If we get floods this year I'll try and get some pics for you.  It can be quite dramatic - well in a small way - but let's hope the culvert can cope this year and the track stays relatively dry.

Tuesday, 18 November 2014

November blooming

It's always cheering to see a flower perkily defying the November weather.
This is a Wood Avens or Herb Bennet and was shining away today at Filnore Woods.
Although I was glad to see it, it wasn't really very BIG.  Can you spot it right of centre in the photo below?

Saturday, 15 November 2014

Meet the Filnore Friends

Here's a save-the-date warning
for your diary.
On Friday 5th December the Friends of Filnore Woods will be having an open social evening at the Swan Inn in Thornbury High Street, South Gloucestershire, England 
[full address incase any of our friends from Ukraine,
Taiwan or USA want to call in.]
Alan, our secretary says:
'I have booked the upstairs room of the Swan Inn  . . . for Friday 5th December from 7.30 pm.  If you have been to one of our AGMs it's the same room as we used for them.  If not it's up the stairs you can see in front of you as you enter the pub. 
I hope lots of you can come along to have a chat over a drink or two and get to know some of the FFW members you may not have seen before.
We are not being charged for the room but I suggest we have a collection box that people can put some money into for the Swan's charity of the month.'
It would be nice if we got some curious non-members too.  It's open to all. 

Tuesday, 11 November 2014

Welcome area

 At our November 1st work morning we scythed off the grass one last time before winter, producing a goodly pile of 'arisings'.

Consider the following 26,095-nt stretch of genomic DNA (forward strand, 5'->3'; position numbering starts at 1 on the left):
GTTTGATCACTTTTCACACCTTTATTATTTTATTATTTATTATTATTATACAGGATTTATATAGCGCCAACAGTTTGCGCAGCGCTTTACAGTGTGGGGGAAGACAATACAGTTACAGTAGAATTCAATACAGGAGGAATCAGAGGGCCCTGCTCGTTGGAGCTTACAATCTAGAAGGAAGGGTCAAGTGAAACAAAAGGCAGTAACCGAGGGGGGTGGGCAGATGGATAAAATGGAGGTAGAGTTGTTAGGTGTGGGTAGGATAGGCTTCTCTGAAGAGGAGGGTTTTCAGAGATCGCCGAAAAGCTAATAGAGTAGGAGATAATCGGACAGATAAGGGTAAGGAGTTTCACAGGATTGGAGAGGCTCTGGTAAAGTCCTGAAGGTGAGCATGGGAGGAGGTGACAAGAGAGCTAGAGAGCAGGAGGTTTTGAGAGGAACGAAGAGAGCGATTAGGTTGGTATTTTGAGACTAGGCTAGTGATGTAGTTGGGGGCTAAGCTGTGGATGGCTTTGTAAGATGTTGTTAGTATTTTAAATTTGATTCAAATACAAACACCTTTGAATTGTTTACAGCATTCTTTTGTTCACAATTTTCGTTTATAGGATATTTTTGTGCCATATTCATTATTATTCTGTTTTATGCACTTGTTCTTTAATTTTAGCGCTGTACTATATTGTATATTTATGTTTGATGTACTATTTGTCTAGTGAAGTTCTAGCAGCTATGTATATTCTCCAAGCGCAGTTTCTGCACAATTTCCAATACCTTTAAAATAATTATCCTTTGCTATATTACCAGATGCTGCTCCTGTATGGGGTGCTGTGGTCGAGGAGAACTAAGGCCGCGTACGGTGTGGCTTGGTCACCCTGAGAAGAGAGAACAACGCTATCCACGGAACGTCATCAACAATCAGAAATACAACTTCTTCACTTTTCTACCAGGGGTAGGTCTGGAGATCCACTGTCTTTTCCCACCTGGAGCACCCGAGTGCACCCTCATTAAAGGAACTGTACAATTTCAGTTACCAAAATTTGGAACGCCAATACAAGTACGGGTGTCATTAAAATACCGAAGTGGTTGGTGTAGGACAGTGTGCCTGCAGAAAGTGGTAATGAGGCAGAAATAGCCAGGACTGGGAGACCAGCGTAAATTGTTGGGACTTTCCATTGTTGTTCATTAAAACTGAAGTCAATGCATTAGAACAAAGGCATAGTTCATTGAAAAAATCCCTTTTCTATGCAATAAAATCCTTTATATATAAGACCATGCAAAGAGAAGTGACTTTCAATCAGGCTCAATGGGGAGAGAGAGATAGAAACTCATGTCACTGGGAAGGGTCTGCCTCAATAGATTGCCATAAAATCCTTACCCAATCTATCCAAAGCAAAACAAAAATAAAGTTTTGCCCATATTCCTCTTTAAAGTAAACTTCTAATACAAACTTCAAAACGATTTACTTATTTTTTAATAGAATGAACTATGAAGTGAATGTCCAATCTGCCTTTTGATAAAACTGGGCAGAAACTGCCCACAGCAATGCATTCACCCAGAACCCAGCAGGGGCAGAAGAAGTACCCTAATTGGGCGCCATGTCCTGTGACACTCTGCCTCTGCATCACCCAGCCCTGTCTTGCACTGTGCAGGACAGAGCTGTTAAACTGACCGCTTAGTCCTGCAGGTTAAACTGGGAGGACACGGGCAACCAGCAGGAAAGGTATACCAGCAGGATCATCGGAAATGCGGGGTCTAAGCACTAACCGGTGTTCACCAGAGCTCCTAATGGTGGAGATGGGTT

The 'welcome area' just inside the main entrance to Filnore Woods, is beginning to look more welcoming.
Over by the 'White House' you can see a large pile of bits of old iron and other stuff which we have found on the site.
There are more bits of agricultural junk pulled out of the hedge
To the left of the fire site, where you can see Alan burning up the last of the elder twigs cut out of the hedge, is a charcoal kiln which will be in production some time in the future.  To the right are some more, larger pieces of elder.  These will probably be left as a log pile in the woodland to be a shelter and food source for invertebrates.
Around the edge of our grassy patch the brambles try to encroach, so we have been cutting it back to maintain and even increase the amount of grassland.
And this one little oak tree, which had been flattened by pylon contractors' vehicles several years ago, may one day be a gathering place for future events.  On the right you can see what it looked like in January 2012, held up by stake and a piece of rope.

This is what the welcome area looks like now
But it was only back in March 2012 that we were clearing off several years' growth of bramble
We thought we'd done the job, though admittedly it was more chopped bramble than grass.  This picture was taken in April 2012.